guys, I've this problem:

Normally in C99 GCC (cygwin / MinGW / linux), there is dot-notation syntax for initializers in C struct.
Like this:

//HELP ME HOW TO REWRITE THIS (in most compact way) to MSVC
static struct my_member_t my_global_three[] = {
    {.type = NULL, .name = "one"},
    {.type = NULL, .name = "two"},
    {.type = NULL, .name = "three"},

Having my_memeber_t defined in header file as:

struct my_member_t {
    struct complex_type * type;
    char * name;
    int default_number;
    void * opaque;

I'm compiling linux code in MSVC 9.0 (Visual Studio 2008), on cygwin/MinGW this works ok.
BUT cl is unable to compile this (because of miserable C99 implementation): error C2059: syntax error : '.'

How to rewrite (many) global structs in a way that MSVC
(resp C89)can compile it?

Best regards and thanks for suggestions...


3 Answers 3


Miserable C99 implementation? I don't think that C compiler in VC2008 even tries to implement C99. It might borrow some features, but it is really a C89/90 compiler.

Just drop the field name tags

static struct my_member_t my_global_three[] = {
    { NULL, "one"},
    { NULL, "two"},
    { NULL, "three"},

In this case it is easy, since the order of the initializers in the original code is the same as the order of fields in the struct. If the order was different, you'd have to rearrange them in the tagless C89/90 version.

And if it's really your my_member_t, then you should either declare the string pointer as const char * or stop initializing these members with string literals.

  • 1
    This is it :-) Assuming that non-listed fields must be initialized to 0/NULL explicitly (so arity matches). Commented Mar 26, 2011 at 6:46
  • 2
    Non listed trailing fields are set to 0. Unlike C99 you cannot skip other fields, as they must be given in order.
    – Bo Persson
    Commented Mar 26, 2011 at 6:56
  • 2
    @DinGODzilla: Arity is not required to match in C89/90, as long as you are using a nested pair of {} every time you want to skip to the next member of the array. That means that you only have to initialize the leading elements of the struct, while the trailing elements will be automatically set to zero. In this particular case intializing type field with NULL in C99 was unnecessary, just .name = "something" was enough (type would be set to null automatically), but in C89/90 you have to specify the NULL explicitly just to get to the next field name. Commented Mar 26, 2011 at 14:27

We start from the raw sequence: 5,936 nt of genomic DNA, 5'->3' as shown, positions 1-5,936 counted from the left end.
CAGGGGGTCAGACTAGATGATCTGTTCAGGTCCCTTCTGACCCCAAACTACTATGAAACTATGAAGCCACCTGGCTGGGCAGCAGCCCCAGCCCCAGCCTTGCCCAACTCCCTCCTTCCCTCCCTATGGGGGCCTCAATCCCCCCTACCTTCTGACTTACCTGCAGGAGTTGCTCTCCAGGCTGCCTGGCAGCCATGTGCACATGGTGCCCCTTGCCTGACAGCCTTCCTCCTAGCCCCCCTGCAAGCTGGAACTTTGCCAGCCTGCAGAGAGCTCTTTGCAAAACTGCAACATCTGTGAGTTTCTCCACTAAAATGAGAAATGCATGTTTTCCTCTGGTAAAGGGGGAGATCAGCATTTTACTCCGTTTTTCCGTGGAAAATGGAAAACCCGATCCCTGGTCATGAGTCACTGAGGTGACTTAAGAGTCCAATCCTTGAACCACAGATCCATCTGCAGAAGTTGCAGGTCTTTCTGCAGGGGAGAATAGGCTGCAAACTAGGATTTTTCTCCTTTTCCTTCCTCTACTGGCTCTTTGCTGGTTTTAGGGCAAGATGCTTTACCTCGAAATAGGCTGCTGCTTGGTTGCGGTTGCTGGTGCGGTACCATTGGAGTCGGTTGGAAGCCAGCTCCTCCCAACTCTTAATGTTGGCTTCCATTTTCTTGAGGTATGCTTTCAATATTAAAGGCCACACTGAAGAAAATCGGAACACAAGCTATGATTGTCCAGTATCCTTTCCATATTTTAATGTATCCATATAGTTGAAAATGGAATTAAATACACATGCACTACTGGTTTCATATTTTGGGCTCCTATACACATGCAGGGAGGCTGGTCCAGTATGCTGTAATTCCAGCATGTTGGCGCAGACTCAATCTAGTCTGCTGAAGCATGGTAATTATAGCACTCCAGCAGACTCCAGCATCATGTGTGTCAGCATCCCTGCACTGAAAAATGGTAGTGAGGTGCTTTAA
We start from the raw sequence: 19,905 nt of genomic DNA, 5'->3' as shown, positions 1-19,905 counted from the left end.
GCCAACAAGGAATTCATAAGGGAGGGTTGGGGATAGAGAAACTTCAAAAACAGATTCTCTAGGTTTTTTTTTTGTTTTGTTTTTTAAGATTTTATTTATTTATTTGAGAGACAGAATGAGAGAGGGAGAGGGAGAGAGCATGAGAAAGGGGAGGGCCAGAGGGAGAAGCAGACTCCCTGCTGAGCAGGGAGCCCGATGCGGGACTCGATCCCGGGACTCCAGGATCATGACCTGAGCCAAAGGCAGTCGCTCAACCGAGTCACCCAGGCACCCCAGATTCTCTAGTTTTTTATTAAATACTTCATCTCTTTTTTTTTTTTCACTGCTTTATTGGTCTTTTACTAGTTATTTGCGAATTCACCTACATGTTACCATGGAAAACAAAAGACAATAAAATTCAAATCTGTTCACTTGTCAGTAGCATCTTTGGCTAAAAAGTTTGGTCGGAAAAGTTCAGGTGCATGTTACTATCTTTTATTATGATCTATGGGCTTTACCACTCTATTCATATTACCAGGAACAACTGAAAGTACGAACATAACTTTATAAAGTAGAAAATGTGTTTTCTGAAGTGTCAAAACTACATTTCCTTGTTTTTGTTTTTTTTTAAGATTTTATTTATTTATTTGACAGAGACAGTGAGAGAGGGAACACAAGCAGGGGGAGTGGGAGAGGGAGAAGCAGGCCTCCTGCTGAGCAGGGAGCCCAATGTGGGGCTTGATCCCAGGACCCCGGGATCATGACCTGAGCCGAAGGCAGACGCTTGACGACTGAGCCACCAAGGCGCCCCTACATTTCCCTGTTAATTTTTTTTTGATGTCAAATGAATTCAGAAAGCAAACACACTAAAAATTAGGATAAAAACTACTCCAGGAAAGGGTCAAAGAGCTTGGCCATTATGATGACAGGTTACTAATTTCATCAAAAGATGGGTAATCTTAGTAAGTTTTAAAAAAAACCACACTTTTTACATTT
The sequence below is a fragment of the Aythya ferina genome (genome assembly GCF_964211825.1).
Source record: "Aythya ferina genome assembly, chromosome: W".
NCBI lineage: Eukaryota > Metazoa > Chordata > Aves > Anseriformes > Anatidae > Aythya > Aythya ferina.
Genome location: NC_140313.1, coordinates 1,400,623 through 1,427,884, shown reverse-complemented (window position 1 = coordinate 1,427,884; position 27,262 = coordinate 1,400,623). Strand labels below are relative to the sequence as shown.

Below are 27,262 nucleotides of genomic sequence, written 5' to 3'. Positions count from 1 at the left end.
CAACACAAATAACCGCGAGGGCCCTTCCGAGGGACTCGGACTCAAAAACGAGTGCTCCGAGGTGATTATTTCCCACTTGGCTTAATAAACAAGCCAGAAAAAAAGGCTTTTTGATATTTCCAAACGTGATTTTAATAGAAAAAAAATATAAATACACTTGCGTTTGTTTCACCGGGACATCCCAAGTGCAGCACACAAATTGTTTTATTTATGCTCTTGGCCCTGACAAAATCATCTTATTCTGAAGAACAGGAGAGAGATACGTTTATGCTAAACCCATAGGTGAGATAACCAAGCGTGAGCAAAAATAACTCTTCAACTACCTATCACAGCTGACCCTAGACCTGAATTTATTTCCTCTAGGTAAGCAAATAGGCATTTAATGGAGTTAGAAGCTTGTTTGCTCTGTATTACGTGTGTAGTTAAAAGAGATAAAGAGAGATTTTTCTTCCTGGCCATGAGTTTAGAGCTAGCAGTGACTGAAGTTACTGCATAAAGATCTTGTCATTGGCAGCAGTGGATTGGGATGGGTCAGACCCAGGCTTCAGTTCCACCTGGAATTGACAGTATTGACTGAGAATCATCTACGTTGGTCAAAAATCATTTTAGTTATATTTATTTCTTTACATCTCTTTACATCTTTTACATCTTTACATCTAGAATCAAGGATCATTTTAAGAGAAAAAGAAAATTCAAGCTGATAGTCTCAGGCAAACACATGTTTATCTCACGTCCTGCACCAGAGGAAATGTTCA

• 1
    @DinGODzilla:..... in other words, it actually looks like your C99-style initializers were created by direct translation from C89/90-style initializers, which required an explicit NULL for the first field :) Commented Nov 12, 2013 at 1:09
  • 2
    "...it is really a C89/90 compiler." No, MSVC is really a C++ compiler. They really don't give a rip about C at all anymore.
    – Rob K
    Commented Aug 14, 2014 at 15:30

Thanks for your information, Nico.

However, I have found out that for structs with arrays inside do not work. I propose this modification that works for both in C99 and MSVC (verified in MSVC++2010 Express):

#define SFINIT(f, ...) f = __VA_ARGS__
#define SFINIT(f, ...) __VA_ARGS__

typedef struct {
  int val;
  int vecB[4];
  int vecA[4];
} MyStruct_ts;

static const MyStruct_ts SampleStruct =
    SFINIT(.val     , 8),
    SFINIT(.vecB    , { 1, -2,  4,  -2}),
    SFINIT(.vecA    , { 1, -3,  5,  -3}),

This way you can use one single file for MSVC and other compilers.

  • Same as Nico's answer, this is not portable, as the initialization still ultimately depends on the order you pass the values in. In the worst case, this code compiles with different compilers but with different results...
    – Manuzor
    Commented May 9, 2016 at 13:36
 * Macro for C99 designated initializer -> C89/90 non-designated initializer
 * Tested.  Works with MSVC if you undefine HAVE_DESIGNATED_INITIALIZERS.  Cscope also
 * groks this.
 * ("SFINIT" == struct field init, but really, it can be used for array initializers too.)
#define SFINIT(f, v) f = v
#define SFINIT(f, v) v

struct t {
    char f1;
    int f2;
    double f3;

struct t t = {
    SFINIT(.f1, 'a'),
    SFINIT(.f2, 42),
    SFINIT(.f3, 8.13)
  • 2
    I fail to see how this implements the designated initializers feature in C89? What if I change the order of values, or omit some, which is the whole point of this feature?
    – ysap
    Commented Feb 26, 2015 at 16:57
  • :-1: This is not a portable solution at all. The initialization behavior across compilers is basically undefined here. That looks more like a complicated way to annotate the arguments in the case of HAVE_DESIGNATED_INITIALIZERS == 0.
    – Manuzor
    Commented May 9, 2016 at 13:32

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